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Canadian Journal of Public Health

, Volume 96, Issue 5, pp 353–356 | Cite as

The Potential Effectiveness of Warning Labels on Cigarette Packages

The Perceptions of Young Adult Canadians
  • John J. KovalEmail author
  • Jo-Anne L. Aubut
  • Linda L. Pederson
  • Michelle O’Hegarty
  • Stella S. H. Chan
Article

Abstract

Background

Since 1989 when health warning labels appeared on Canadian cigarette packages, the labels have changed from text only covering less than one quarter of the package to text and graphics covering over half the package. This study examines how Canadians in their 20s feel about the current graphic warning labels and their potential to prevent smoking and encourage quitting.

Methods

Participants between 20 and 24 years of age were part of a 10-year cohort study begun when the group was in Grade 6, with the purpose of examining factors that may affect smoking. Five questions about warning labels were added to the 2002 questionnaire requesting information on perceptions of the labels and their potential impact on smoking behaviours of young adults. One item had been included in previous questionnaires.

Results

32.8% (n=1267) of the respondents were smokers, with males (35.6%) being more likely to smoke than females (30.4%). Current smokers were less likely than experimental/ex-smokers to believe that warning labels with stronger messages would make people their age less likely to smoke. Female current smokers were more likely to think about quitting.

Conclusion

Despite the efforts taken in developing the labels, some young adults are skeptical about their effects. Warning labels may have to be modified to target issues that are relevant to young adults; gender differences are important in this modification. Warning labels can offer an additional component to a comprehensive tobacco control program, in that they provide health information.

MeSH terms

Smoking product labelling statistics 

Résumé

Contexte

C’est en 1989 qu’est entrée en vigueur l’affichage obligatoire des étiquettes d’avertissement de dangers pour la santé sur les paquets de cigarettes vendus au Canada. Des étiquettes d’avertissement qui ne couvraient au départ que moins du quart de la surface du paquet de cigarettes, occupent maintenant plus de la moitié du paquet et sont assorties d’éléments textuels et graphiques. Cette étude vise à déterminer la perception des Canadiens dans la vingtaine à l’égard des éléments graphiques présents sur les étiquettes d’avertissement actuels et de leur efficacité comme mesure préventive du tabagisme et d’incitation à cesser de fumer.

Méthodes

Des personnes de 20 à 24 ans participaient à une étude de cohortes d’une durée de dix ans (qui a débuté alors que le groupe était en sixième année) qui portait sur les facteurs influant sur le tabagisme. On a ajouté au questionnaire de 2002 cinq questions liées aux étiquettes d’avertissement au sujet de la perception des étiquettes et leur effet éventuel sur les habitudes des mineurs au chapitre du tabagisme. Dans le passé, l’un de ces points avait été intégré aux questionnaires.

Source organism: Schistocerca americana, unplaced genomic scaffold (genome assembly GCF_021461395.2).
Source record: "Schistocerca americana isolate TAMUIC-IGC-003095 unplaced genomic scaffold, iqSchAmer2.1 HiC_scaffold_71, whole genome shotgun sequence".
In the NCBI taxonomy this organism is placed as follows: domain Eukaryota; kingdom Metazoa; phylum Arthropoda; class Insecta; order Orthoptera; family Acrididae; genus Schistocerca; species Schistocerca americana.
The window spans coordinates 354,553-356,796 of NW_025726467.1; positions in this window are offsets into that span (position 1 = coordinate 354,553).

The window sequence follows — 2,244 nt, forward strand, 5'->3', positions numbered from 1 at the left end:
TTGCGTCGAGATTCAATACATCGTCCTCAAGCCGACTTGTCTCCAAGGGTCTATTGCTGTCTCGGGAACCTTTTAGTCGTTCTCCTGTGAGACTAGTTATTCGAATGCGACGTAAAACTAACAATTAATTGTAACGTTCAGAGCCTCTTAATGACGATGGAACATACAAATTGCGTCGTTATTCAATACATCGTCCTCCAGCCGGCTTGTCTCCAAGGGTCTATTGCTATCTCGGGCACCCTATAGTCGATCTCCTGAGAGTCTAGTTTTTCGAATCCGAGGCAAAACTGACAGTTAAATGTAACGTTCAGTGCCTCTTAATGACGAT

Résultats

Les fumeurs représentaient 32,8 % (n=1267) des répondants; les hommes (35,6 %) étaient davantage susceptibles de s’adonner au tabagisme que les femmes (30,4 %). Les fumeurs réguliers étaient moins susceptibles que les personnes qui tentaient l’expérience et celles qui ont cessé de fumer de croire que les étiquettes d’avertissement qui présenteraient des messages plus convaincants auraient un effet éventuel sur les habitudes de consommation du tabac des gens de leur âge. Les fumeuses régulières étaient plus susceptibles d’envisager de cesser de fumer.

Conclusion

Malgré les efforts investis dans la conception d’étiquettes, certains jeunes adultes émettent des doutes quant à l’efficacité d’une telle méthode. On faudrait probablement modifier les étiquettes d’avertissement pour mieux cibler les préoccupations des jeunes adultes; au moment de cette modification, on accorderait une place importante aux différences entre la perception des hommes et des femmes. Les étiquettes d’avertissement peuvent constituer un complément à un programme global de lutte contre le tabagisme dans la mesure où elles présentent des renseignements sur la santé.

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Copyright information

© The Canadian Public Health Association 2005

Authors and Affiliations

  • John J. Koval
    • 1
    Email author
  • Jo-Anne L. Aubut
    • 1
  • Linda L. Pederson
    • 2
  • Michelle O’Hegarty
    • 3
  • Stella S. H. Chan
    • 1
  1. 1.Department of Epidemiology & BiostatisticsUniversity of Western OntarioLondonCanada
  2. 2.Research Triangle InstituteAtlantaUSA
  3. 3.Centers for Disease Control and PreventionAtlantaUSA

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